Released to commemorate the centenary of the end of the First World War, director Saul Dibb’s thoughtful tour of duty with British soldiers on the front line expands R C Sherriff’s moving 1928 stage play without sacrificing too much of the psychological intensity.
Anguished silences between soldiers, resigned to the grim inevitability of a final stand, cast a pall over stage versions and stoke dramatic tension. That relentless march of time is lost somewhat in Dibb’s elegiac screen adaptation, which marshals the technical might and artistry of the moving image to visualise devastation that can only be alluded to on the page by Sheriff. New characters have consequently been added to the play’s rank and file but the emotional fulcrum remains an inexperienced officer, Raleigh, played with haunting tenderness by 20-year-old Asa Butterfield. Raleigh (Butterfield) successfully petitions a high-ranking relative to transfer him to the company commanded by old school friend Captain Stanhope (Sam Claflin). Fizzling with youthful optimism and innocence, Raleigh arrives on March 18, 1918, oblivious to the impending German onslaught.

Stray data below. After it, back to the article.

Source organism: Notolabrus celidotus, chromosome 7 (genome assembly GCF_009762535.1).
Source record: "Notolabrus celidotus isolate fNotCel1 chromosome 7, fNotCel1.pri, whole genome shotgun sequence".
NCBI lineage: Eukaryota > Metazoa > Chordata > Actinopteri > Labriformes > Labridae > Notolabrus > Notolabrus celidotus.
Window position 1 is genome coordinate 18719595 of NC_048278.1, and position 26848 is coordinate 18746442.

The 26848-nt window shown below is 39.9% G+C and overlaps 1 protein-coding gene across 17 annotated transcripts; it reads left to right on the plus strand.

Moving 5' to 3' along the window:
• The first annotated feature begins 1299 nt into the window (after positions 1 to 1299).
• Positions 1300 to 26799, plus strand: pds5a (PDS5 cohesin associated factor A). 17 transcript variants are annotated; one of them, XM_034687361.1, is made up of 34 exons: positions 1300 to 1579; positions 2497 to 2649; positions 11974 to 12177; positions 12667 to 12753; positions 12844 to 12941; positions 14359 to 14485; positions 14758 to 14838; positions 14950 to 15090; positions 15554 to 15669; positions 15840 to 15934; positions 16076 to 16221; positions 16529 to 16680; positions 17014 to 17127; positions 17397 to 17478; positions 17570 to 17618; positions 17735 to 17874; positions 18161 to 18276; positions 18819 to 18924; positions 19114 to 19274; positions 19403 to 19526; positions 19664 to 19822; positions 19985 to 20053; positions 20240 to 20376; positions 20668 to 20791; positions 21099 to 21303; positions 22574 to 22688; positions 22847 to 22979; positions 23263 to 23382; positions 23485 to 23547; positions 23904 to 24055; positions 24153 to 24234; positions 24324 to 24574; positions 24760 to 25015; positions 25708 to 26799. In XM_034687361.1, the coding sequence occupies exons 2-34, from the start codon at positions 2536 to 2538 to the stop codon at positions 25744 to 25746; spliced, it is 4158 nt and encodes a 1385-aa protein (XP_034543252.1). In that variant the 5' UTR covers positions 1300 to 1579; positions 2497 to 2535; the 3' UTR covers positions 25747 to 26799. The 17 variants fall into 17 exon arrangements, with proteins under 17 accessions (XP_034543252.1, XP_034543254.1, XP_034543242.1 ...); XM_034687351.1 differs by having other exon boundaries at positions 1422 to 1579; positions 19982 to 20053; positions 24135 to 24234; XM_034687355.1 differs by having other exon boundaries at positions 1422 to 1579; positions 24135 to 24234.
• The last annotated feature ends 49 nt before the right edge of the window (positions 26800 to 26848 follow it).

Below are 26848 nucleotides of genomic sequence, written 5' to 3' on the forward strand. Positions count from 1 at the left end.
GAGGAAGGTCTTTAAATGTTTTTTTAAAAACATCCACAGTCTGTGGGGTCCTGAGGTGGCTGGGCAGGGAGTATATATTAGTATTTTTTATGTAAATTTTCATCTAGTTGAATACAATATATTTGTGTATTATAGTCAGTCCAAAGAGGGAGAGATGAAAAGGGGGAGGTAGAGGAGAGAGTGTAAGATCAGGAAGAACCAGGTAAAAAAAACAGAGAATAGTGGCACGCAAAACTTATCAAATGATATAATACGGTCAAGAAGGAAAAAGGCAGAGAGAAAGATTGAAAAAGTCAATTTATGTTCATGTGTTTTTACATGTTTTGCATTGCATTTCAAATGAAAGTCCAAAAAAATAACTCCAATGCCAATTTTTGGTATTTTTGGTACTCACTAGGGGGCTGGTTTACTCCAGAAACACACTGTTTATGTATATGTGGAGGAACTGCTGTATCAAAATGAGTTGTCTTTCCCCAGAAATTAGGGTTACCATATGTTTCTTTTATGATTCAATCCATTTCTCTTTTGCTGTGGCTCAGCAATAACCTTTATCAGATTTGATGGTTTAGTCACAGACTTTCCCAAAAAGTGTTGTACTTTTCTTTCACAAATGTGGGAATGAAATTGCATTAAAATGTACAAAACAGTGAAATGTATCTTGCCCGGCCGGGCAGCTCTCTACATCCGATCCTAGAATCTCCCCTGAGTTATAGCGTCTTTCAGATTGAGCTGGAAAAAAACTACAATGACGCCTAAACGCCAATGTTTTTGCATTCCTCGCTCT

Journey’s End is an assured and largely understated depiction of the unwavering resolve and gallantry of British soldiers, who bid farewell to each other with a hearty “cheerio”.